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I strongly believe that food is a fundamental part of a country's tradition, so which is the first culinary book ever written?

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A collection of 26 Babylonian recipe tablets written in Akkadian from 1700BC have been deciphered. Here is an interesting newspaper article on the translations by a chef-turned-antiquarian:

Recipe tablets from the Yale Babylonian Collection, previously thought to contain pharmaceutical formulas, have been decoded by French Assyriologist and gourmet chef Jean Bottero. The three Akkadian tablets, dating to about 1700 BC, revealed, Bottero wrote in a description of his find, "a cuisine of striking richness, refinement, sophistication and artistry, which is surprising from such an early period. Previously we would not have dared to think a cuisine 4,000 years old was so advanced."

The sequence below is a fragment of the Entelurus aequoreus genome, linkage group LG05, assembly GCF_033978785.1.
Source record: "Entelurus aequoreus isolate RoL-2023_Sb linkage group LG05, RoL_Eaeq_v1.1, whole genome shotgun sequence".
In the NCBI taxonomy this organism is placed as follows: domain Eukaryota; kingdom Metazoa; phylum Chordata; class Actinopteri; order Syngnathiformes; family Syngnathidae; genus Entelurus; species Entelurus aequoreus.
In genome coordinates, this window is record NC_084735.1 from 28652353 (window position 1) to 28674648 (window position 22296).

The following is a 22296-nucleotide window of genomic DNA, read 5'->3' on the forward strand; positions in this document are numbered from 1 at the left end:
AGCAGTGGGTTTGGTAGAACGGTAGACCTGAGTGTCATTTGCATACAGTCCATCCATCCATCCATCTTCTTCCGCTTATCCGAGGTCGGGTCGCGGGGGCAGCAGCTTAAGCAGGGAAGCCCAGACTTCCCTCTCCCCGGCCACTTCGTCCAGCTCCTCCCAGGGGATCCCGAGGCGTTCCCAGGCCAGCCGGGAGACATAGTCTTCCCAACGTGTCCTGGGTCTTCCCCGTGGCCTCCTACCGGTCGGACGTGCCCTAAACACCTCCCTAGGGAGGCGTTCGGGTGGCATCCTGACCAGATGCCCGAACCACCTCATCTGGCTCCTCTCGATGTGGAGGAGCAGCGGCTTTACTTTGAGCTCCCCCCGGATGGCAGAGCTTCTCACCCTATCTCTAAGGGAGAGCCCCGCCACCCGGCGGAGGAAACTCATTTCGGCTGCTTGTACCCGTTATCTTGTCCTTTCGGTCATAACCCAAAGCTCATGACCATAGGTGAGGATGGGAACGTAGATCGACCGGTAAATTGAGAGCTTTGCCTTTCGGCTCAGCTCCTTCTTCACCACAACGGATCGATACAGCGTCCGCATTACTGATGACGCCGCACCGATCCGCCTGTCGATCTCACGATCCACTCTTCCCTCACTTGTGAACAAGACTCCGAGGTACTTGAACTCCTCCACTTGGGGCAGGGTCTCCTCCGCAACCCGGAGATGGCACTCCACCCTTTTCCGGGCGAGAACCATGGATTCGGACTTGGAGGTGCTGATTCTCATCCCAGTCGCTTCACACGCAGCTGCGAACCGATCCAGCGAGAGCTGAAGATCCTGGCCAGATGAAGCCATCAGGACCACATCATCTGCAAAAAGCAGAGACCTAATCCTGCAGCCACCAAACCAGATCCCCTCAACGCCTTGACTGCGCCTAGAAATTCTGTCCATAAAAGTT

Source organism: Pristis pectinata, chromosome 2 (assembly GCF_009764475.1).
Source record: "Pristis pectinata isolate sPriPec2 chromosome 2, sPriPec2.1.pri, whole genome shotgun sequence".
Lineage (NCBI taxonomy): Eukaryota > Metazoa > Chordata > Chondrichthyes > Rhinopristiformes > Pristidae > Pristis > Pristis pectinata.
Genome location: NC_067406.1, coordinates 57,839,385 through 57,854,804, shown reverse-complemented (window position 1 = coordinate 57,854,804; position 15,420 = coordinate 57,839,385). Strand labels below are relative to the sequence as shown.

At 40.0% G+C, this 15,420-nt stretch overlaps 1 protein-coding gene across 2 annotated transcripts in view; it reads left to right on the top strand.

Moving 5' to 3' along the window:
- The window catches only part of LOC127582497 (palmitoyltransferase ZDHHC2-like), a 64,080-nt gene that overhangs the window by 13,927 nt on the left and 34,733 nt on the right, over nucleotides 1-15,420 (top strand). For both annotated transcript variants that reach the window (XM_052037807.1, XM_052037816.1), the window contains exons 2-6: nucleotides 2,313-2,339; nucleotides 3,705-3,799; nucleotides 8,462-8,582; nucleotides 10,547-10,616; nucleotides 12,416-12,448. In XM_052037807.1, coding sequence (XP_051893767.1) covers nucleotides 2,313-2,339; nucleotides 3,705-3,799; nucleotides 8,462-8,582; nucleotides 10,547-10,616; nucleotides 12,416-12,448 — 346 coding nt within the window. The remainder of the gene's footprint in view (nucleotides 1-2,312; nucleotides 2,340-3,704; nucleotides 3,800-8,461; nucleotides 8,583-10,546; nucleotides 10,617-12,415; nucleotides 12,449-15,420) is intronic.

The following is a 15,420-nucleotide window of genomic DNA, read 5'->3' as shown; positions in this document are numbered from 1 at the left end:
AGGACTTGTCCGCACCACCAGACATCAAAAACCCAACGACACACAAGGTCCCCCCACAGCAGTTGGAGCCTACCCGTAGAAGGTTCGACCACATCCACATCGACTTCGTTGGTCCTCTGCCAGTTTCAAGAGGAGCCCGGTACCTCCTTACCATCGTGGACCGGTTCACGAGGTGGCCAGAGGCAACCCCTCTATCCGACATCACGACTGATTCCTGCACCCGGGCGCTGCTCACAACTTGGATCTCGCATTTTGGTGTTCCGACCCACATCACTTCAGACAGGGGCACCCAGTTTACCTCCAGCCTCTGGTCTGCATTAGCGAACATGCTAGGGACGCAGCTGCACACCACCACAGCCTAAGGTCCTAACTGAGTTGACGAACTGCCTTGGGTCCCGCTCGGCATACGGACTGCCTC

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Now, that's cool! –  Felix Goldberg Jan 3 '13 at 19:34

Wikipedia has a list, starting with:

The earliest collection of recipes that has survived in Europe is De re coquinaria, written in Latin. An early version was first compiled sometime in the 1st century and has often been attributed to the Roman gourmet Marcus Gavius Apicius, though this has been cast in doubt by modern research. An Apicius came to designate a book of recipes. The current text appears to have been compiled in the late 4th or early 5th century; the first print edition is from 1483.

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